Final_domeRoom_THEN

Green certainly based the scene on his own recollections. The Rotunda was one of the very few places where he could be happy, alone among the quiet genius of dead men. In his Autobiography, he calls it a “pink Pantheon” and tells us,

 

If I looked to the left, I could see the curves of Houdon’s bronze bust of Washington. To the right were the clumps of laurel trees, still green after the first snows. Like those who frequent certain cafes, I had my particular place, my preferred alcove. What dreams did I not drift into there? (Love in America 57-58).

RotundaMorningMar16

Morning in the Academical Village. The magnolias that Green describes were taken down in the recent renovations. Photo by the author, Mar. 16, 2017.

MoiraGreen

Cover of a Spanish edition of Moira (1950), implicitly set at the University of Virginia. Source.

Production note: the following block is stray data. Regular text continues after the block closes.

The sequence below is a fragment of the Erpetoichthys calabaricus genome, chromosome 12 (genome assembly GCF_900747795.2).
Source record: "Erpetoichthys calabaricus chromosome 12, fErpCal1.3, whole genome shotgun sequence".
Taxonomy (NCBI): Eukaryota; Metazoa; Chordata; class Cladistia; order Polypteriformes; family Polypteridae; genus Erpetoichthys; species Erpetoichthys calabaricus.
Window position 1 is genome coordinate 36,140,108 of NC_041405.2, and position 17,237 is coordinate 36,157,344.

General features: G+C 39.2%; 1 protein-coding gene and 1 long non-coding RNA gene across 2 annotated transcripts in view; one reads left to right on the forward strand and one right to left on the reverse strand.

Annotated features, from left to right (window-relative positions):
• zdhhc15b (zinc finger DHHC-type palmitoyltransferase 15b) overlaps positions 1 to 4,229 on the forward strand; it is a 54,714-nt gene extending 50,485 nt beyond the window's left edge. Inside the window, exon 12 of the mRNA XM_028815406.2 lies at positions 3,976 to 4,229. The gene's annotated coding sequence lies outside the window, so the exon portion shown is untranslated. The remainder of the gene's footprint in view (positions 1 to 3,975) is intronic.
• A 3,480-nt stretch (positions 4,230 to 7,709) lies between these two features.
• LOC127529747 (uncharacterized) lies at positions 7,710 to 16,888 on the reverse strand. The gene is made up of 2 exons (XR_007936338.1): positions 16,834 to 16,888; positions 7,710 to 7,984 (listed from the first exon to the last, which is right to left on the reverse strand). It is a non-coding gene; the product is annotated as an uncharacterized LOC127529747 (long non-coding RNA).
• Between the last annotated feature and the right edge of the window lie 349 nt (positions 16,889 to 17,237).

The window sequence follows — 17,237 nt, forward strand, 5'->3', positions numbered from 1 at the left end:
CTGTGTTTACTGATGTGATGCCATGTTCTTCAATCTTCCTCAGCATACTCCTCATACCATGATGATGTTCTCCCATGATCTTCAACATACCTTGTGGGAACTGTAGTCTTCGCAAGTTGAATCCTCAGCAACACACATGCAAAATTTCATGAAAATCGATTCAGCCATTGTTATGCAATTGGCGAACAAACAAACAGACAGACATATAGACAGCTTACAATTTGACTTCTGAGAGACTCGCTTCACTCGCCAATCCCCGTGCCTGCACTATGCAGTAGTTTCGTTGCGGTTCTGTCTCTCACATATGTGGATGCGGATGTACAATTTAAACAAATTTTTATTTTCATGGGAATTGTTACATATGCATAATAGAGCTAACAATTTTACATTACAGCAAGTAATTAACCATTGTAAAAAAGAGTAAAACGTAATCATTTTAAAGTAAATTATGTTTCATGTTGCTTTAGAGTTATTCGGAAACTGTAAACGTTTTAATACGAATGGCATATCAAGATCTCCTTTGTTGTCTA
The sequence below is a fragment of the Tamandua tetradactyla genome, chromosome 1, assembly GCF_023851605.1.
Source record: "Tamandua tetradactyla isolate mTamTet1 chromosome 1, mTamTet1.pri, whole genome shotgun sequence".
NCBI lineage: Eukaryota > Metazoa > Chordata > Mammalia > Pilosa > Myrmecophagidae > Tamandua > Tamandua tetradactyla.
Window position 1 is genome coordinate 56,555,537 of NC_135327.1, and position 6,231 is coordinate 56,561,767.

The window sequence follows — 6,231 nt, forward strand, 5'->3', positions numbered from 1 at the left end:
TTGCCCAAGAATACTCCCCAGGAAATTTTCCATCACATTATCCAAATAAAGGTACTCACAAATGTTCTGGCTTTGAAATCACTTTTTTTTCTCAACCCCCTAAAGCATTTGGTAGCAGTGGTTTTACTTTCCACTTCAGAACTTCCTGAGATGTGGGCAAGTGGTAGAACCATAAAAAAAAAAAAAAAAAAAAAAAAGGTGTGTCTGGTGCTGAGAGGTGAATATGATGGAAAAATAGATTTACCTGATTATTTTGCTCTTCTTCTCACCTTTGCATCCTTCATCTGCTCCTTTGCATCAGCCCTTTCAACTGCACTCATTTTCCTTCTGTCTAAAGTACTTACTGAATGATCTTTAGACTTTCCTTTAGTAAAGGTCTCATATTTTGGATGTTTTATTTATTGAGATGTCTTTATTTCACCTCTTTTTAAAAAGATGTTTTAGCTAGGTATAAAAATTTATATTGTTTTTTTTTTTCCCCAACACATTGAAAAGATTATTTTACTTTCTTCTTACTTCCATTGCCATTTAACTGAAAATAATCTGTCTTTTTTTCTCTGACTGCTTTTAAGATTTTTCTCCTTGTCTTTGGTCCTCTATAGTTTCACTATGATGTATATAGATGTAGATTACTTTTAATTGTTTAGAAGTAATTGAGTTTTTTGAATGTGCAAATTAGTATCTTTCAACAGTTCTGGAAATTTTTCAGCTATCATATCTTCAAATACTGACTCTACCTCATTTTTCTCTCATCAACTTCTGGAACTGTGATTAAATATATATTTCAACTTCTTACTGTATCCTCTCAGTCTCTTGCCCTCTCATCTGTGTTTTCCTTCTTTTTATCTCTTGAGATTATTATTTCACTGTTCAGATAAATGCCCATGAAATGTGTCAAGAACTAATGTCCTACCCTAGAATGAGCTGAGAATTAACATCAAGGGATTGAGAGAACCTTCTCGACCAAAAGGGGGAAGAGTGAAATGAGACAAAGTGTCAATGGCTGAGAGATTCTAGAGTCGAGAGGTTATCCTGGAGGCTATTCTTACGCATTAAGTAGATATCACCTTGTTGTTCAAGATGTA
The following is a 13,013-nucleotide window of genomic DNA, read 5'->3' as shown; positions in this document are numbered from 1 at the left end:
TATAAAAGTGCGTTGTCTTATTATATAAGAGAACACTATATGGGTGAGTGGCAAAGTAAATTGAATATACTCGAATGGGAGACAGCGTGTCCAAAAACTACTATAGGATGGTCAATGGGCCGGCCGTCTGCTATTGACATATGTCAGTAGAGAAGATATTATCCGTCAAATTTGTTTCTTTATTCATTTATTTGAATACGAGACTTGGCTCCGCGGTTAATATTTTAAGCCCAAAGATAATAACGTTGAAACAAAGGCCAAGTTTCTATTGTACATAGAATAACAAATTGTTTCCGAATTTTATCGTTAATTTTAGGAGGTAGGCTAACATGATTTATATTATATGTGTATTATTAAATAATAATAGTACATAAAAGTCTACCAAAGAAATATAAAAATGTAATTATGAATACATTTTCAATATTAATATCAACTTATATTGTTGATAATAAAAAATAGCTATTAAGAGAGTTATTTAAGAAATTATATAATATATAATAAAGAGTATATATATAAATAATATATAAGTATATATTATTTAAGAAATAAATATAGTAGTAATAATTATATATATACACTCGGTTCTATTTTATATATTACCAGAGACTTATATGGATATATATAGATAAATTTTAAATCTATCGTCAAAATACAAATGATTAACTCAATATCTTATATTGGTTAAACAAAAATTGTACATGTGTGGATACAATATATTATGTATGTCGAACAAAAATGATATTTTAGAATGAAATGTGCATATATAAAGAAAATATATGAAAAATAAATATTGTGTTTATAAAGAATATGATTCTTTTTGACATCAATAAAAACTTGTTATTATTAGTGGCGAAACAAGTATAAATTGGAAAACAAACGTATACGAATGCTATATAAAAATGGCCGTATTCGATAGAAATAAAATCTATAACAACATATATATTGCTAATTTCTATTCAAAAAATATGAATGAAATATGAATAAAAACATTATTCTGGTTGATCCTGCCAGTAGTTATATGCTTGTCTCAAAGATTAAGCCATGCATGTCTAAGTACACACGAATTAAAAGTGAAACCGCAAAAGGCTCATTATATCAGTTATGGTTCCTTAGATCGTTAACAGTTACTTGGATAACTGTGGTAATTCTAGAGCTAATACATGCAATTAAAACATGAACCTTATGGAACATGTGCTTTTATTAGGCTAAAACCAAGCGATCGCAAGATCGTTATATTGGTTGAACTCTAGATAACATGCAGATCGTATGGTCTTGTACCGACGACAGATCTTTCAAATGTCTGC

He spent time on the Lawn, a place that would hold tremendous personal meaning for him, as we shall see. Green writes of the Lawnies and their rooms,

These privileged individuals did not live just anywhere. On either side of the long lawn, built into the brick walls, there were the dark green doors [they are red today] that I mentioned before, each with its brass number and frame that held a visiting card. Once one had gained access through one of these doors, you found yourself in a sort of cell. Daylight came in through a sash window and in cold weather the room was heated by lumps of coal which smoked in the fireplace, exactly as in English Universities…The obligatory rocking-chair could be seen in one corner, but when the weather was fine, one dragged it outside on the Lawn and studied beneath the trees [I and many others have continued this tradition]. These two galleries which faced each other were known as East Range and West Range [I have no explanation for why Green would write this, except that perhaps all the rooms in the Academical Village were once called by the title now only given to those that face away from the Lawn]. I never think of them without sadness after so many years. I little knew how much pain awaited me there. (Love in America 55).